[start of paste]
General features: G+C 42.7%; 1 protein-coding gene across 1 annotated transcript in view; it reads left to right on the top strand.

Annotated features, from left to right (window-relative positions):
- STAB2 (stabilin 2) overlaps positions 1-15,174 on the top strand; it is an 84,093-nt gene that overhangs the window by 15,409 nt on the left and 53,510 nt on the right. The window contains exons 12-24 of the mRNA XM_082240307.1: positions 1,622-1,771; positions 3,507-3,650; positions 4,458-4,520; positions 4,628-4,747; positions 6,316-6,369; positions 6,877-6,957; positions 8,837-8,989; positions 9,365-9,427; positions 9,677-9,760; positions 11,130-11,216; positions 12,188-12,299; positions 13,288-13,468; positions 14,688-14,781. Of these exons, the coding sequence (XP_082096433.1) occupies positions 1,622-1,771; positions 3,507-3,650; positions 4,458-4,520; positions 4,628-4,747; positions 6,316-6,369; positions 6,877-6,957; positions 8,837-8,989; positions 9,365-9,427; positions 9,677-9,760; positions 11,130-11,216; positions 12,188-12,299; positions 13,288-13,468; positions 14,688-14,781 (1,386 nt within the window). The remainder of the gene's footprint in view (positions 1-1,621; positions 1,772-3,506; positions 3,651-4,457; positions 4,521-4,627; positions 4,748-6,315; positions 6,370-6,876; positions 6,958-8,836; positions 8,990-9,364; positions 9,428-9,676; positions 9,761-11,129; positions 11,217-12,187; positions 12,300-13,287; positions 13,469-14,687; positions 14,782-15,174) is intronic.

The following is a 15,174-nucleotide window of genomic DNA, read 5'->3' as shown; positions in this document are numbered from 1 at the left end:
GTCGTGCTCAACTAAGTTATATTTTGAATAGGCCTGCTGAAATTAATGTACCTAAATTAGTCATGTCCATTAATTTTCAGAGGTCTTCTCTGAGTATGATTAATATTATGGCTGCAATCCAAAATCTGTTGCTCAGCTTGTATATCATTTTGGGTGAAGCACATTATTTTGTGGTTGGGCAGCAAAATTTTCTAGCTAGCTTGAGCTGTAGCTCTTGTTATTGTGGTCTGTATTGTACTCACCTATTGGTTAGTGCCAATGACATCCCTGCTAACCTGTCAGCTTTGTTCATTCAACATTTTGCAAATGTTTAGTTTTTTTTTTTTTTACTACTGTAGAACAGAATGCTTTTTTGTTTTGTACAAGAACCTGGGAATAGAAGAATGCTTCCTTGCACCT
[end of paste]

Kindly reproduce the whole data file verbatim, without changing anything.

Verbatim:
General features: G+C 42.7%; 1 protein-coding gene across 1 annotated transcript in view; it reads left to right on the top strand.

Annotated features, from left to right (window-relative positions):
- STAB2 (stabilin 2) overlaps positions 1-15,174 on the top strand; it is an 84,093-nt gene that overhangs the window by 15,409 nt on the left and 53,510 nt on the right. The window contains exons 12-24 of the mRNA XM_082240307.1: positions 1,622-1,771; positions 3,507-3,650; positions 4,458-4,520; positions 4,628-4,747; positions 6,316-6,369; positions 6,877-6,957; positions 8,837-8,989; positions 9,365-9,427; positions 9,677-9,760; positions 11,130-11,216; positions 12,188-12,299; positions 13,288-13,468; positions 14,688-14,781. Of these exons, the coding sequence (XP_082096433.1) occupies positions 1,622-1,771; positions 3,507-3,650; positions 4,458-4,520; positions 4,628-4,747; positions 6,316-6,369; positions 6,877-6,957; positions 8,837-8,989; positions 9,365-9,427; positions 9,677-9,760; positions 11,130-11,216; positions 12,188-12,299; positions 13,288-13,468; positions 14,688-14,781 (1,386 nt within the window). The remainder of the gene's footprint in view (positions 1-1,621; positions 1,772-3,506; positions 3,651-4,457; positions 4,521-4,627; positions 4,748-6,315; positions 6,370-6,876; positions 6,958-8,836; positions 8,990-9,364; positions 9,428-9,676; positions 9,761-11,129; positions 11,217-12,187; positions 12,300-13,287; positions 13,469-14,687; positions 14,782-15,174) is intronic.

The following is a 15,174-nucleotide window of genomic DNA, read 5'->3' as shown; positions in this document are numbered from 1 at the left end:
GTCGTGCTCAACTAAGTTATATTTTGAATAGGCCTGCTGAAATTAATGTACCTAAATTAGTCATGTCCATTAATTTTCAGAGGTCTTCTCTGAGTATGATTAATATTATGGCTGCAATCCAAAATCTGTTGCTCAGCTTGTATATCATTTTGGGTGAAGCACATTATTTTGTGGTTGGGCAGCAAAATTTTCTAGCTAGCTTGAGCTGTAGCTCTTGTTATTGTGGTCTGTATTGTACTCACCTATTGGTTAGTGCCAATGACATCCCTGCTAACCTGTCAGCTTTGTTCATTCAACATTTTGCAAATGTTTAGTTTTTTTTTTTTTTACTACTGTAGAACAGAATGCTTTTTTGTTTTGTACAAGAACCTGGGAATAGAAGAATGCTTCCTTGCACCT